As soon as possible after disaster has struck, all local health personnel should report to the health establishment where they usually work. The first task is to assess quickly any damage suffered by the establishment and its health facilities and to decide whether it can still be used or whether it would not be better to move its operational base to a less damaged building or to a temporary shelter (tent or other). If a move is necessary, a new health centre or hospital will quickly be established, use being made of any health equipment and material it has been possible to salvage.
Experience shows that during the first few hours it is above all relatives, friends and local volunteers who bring the injured to the health establishment. Preparations to receive them must be made by setting aside a space where the local health personnel can screen them to determine what care they require, while the volunteers concern themselves with receiving them on arrival.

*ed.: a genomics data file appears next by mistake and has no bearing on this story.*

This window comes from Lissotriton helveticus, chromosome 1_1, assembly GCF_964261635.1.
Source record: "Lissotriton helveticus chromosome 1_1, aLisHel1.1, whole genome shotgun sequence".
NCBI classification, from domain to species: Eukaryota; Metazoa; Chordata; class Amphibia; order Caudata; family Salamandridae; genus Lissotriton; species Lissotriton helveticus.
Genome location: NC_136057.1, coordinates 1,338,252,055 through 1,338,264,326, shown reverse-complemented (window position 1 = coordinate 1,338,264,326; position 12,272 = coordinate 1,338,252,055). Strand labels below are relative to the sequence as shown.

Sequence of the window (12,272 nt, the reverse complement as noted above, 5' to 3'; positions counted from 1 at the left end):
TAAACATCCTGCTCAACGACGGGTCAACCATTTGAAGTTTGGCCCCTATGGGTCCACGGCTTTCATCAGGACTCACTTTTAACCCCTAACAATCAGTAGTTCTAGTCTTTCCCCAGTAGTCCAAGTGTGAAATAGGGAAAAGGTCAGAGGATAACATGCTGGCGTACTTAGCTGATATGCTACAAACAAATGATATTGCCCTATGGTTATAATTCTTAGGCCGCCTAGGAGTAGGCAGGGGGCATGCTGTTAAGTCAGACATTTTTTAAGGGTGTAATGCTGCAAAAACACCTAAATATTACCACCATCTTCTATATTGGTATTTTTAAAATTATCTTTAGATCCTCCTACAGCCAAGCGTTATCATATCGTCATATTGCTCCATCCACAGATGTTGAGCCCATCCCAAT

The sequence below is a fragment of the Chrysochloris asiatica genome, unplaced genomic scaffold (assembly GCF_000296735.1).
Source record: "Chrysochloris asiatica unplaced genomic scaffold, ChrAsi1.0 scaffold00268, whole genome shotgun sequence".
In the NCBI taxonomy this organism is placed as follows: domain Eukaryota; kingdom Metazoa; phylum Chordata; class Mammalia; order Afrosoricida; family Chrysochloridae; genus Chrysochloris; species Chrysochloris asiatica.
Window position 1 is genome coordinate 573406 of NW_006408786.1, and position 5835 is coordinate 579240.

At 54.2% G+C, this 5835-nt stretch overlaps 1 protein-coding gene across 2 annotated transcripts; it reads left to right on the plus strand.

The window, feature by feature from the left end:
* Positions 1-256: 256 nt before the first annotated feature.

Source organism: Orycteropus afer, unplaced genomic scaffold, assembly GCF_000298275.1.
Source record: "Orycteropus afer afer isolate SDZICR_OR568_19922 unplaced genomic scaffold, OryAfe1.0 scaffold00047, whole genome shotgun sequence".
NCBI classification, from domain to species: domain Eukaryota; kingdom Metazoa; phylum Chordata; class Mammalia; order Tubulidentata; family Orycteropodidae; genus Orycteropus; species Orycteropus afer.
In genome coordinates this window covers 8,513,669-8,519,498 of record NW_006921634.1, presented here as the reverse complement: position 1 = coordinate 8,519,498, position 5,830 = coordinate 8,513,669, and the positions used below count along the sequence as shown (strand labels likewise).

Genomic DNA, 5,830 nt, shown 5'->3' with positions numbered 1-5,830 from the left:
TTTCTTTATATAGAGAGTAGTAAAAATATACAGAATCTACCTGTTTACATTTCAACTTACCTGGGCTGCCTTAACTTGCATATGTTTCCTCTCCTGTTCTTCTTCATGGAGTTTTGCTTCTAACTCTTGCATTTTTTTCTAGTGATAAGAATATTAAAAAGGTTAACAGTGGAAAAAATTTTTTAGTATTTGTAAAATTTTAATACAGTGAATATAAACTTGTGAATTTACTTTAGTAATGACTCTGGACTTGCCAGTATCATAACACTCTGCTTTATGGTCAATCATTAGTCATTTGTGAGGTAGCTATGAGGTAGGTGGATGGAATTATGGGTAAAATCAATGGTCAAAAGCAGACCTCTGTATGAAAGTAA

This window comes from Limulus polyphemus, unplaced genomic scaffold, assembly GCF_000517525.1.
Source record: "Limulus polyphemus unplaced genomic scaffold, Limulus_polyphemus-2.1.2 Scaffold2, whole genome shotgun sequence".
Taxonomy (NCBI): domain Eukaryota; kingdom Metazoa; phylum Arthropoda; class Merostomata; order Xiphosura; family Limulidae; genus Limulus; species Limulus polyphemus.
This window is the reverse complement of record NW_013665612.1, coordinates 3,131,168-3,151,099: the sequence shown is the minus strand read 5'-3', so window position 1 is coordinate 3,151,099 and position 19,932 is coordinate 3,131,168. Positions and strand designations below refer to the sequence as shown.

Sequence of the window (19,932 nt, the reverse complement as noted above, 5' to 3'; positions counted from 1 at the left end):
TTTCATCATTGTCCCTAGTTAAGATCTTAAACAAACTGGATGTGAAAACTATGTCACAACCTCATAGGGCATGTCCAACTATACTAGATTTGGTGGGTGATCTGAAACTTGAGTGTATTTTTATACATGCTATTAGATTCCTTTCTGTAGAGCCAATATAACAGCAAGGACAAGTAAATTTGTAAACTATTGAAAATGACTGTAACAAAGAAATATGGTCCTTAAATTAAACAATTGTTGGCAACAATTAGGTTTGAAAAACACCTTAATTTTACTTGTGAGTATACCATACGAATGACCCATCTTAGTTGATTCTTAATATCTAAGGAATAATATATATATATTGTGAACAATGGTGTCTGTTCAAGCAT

When there are enough local health personnel to receive the injured at the health establishment, one or more health posts can be established where rescue work is being undertaken and at which first aid can be given to the rescued before they are carried to the health centre or hospital.
The local health personnel can also act before a victim is extricated, for example by applying a tourniquet when the person concerned has had a leg or arm crushed or has lost all feeling in fingers and toes (thus preventing the “crush syndrome”).